What is Diphtheria ?

Diphtheria is a vaccine-preventable disease that is caused by infection with the bacteria Corynebacterium diphtheria. It is transmitted person to person through respiratory droplets (usually from coughing and sneezing) and through close physical contact.

Diphtheria usually affects the mucous membrane of the upper respiratory tract (nose, tonsils, pharynx, and larynx), the skin, and rarely, other mucous membranes in the body. Even when properly treated, between 5 to 10 percent of diphtheria patients die. When the disease goes untreated, this rate is even higher. 

How do you get Diphtheria ?

Diphtheria is a contagious disease that spreads from person to person by breathing in nasal secretions in the air when an infected person coughs or sneezes. Direct contact with the skin sores of persons with cutaneous (skin) diphtheria or with articles or objects contaminated with discharges from the lungs or skin can lead to acquiring the infection. The organisms can survive in dust and clothing for up to 6 months.

Susceptibility and Resistance

Diphtheria vaccination produces prolonged, but not lifelong immunity. Immunity wanes with increasing age. Recovering from the disease may induce lifelong immunity, but this is not always the case.

Incubation Period

The incubation period for Diphtheria is 1-10 days.

What are the Symptoms?

The general symptoms of respiratory diphtheria include sore throat, fever, malaise, difficulty breathing and/or swallowing, and a grey pseudomembrane forming over the tonsils and/or nasopharynx (which can extend into the larynx and trachea, causing obstruction of the airway and suffocation). Severe infection can cause swelling of the neck and enlarged neck lymph nodes, leading to a “bull-neck” appearance. Cutaneous (skin) diphtheria can cause a skin lesion covered by a grey-brown membrane.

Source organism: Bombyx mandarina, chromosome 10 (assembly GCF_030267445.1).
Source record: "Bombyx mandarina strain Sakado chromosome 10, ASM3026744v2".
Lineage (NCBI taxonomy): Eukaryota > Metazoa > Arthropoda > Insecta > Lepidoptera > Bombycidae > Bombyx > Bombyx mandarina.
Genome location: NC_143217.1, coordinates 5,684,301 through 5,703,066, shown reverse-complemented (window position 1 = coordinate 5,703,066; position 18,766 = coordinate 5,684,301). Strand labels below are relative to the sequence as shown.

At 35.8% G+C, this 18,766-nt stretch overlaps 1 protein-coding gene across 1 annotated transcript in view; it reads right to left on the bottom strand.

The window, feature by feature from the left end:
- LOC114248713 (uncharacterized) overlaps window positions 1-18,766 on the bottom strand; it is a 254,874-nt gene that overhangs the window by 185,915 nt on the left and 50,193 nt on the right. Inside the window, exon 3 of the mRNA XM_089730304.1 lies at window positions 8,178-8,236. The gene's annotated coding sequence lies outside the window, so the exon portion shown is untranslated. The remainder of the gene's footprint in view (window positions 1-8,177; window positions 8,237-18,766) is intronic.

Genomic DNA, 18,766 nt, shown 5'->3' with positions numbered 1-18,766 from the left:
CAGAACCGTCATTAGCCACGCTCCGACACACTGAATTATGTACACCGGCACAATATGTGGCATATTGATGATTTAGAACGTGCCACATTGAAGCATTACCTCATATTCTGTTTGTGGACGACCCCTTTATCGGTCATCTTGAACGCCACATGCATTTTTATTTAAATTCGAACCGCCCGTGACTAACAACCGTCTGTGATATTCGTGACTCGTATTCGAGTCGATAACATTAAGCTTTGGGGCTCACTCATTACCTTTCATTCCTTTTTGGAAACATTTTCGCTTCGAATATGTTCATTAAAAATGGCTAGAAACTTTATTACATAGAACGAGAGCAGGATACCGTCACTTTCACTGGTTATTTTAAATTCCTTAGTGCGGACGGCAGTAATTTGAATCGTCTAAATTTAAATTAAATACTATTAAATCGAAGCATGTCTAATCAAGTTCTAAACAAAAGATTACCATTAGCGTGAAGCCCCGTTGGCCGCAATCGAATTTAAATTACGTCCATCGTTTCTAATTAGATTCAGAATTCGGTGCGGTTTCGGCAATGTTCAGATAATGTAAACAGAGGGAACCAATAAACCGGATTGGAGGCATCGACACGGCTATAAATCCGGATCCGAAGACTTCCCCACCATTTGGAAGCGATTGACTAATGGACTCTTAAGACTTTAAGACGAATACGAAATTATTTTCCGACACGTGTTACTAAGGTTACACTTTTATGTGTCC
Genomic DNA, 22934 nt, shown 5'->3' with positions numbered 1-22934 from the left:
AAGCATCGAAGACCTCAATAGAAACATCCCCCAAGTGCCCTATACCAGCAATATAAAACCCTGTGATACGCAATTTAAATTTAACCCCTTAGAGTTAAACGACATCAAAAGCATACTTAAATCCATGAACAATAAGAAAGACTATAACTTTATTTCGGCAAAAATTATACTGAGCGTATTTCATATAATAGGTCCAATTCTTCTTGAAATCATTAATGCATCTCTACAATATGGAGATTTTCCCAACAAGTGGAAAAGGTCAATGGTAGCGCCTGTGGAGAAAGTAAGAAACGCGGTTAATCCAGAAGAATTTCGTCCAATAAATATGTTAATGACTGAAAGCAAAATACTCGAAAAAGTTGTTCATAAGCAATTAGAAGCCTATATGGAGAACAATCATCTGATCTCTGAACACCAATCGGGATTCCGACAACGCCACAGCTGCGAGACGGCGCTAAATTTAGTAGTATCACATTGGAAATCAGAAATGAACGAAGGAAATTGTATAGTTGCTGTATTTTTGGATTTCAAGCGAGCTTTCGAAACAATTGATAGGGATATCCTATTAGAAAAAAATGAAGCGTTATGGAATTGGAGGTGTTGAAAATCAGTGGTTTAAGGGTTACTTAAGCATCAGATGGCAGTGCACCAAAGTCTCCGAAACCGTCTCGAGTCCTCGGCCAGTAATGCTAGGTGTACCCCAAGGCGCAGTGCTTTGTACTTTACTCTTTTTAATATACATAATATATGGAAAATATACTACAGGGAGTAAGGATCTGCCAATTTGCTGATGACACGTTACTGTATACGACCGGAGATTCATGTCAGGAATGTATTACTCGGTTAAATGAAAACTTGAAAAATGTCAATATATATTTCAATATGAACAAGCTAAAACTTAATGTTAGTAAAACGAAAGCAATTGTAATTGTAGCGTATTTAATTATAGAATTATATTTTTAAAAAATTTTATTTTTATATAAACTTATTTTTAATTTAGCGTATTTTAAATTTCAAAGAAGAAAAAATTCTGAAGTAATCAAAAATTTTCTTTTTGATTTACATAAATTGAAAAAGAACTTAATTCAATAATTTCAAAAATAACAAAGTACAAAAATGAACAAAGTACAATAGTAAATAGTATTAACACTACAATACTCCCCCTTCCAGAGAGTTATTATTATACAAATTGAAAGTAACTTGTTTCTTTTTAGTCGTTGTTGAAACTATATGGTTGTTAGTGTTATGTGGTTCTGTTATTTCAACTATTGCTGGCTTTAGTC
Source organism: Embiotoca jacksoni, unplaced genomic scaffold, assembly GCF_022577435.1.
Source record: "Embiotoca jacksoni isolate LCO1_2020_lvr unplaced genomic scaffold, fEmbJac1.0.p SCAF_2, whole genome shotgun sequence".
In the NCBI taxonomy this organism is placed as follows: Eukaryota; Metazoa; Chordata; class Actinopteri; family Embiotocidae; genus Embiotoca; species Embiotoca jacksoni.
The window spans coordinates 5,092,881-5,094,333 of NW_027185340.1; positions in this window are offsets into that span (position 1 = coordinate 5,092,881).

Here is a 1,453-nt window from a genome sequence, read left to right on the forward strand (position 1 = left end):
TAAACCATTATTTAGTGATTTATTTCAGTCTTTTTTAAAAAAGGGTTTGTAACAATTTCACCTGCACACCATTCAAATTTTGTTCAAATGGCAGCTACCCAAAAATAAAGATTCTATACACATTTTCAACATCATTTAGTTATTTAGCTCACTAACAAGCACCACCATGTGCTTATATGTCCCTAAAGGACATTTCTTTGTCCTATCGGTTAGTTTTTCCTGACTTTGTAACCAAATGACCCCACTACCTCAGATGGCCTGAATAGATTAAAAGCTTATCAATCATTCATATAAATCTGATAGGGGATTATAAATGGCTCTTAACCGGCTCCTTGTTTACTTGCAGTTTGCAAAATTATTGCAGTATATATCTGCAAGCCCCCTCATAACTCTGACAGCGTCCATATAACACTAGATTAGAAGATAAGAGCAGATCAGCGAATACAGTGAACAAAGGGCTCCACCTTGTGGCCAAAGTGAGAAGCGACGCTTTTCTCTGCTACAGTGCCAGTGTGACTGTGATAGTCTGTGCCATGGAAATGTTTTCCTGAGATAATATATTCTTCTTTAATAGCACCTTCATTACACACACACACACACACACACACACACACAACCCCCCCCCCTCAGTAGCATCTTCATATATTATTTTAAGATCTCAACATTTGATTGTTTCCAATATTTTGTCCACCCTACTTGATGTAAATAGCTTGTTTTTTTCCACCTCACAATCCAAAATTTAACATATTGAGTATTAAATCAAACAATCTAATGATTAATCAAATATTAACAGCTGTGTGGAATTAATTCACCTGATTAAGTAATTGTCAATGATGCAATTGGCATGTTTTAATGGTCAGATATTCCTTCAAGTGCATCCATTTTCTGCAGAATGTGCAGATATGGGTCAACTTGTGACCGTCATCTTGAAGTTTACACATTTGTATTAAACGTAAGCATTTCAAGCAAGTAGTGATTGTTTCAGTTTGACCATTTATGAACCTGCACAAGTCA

Complications of diphtheria include: diphtheric myocarditis (inflammation of the heart muscle), heart rhythm disturbances, infection of the heart valves, congestive heart failure, neurological problems such as paralysis of the soft palate, vision problems, and muscle weakness, and infections (lung, blood or bone infections).

Preventative Measures

Diphtheria infections can be prevented through vaccination.


The standard treatment for diphtheria is the immediate administration of diphtheria antitoxin and antibiotics. Any delay in treatment is associated with increased risk for complications and death. After receiving antibiotic treatment, the patient usually becomes non-infectious within 24 hours. The diphtheria antitoxin is not recommended for diphtheria infections that do not show symptoms and is usually of no use in cutaneous (skin) diphtheria. Symptomatic treatment, such as intubation (inserting a breathing tube), may also be necessary.



Where Does It Commonly Occur?

La diphtérie peut se produire presque n'importe où dans le monde, mais les pays avec le plus de risque sont:

Afrique – Algérie, Angola, Egypte, Niger, Nigéria, Soudan et les pays subsahariens

Amériques – Bolivie, Brésil, Colombie, République dominicaine, Équateur

Asie/Pacifique du Sud – Afghanistan, Bangladesh, Bhoutan, Birmanie (Myanmar), Cambodge, Chine, Inde, Indonésie, Laos, Malaisie, Mongolie, Népal, Pakistan, Papouasie Nouvelle-Guinée, Philippines, Thaïlande et Vietnam

Moyen Orient - Iran, Irak, Arabie saoudite, Syrie, Turquie et Yémen

Europe – Albanie, Russie et les pays de l'ex-Union soviétique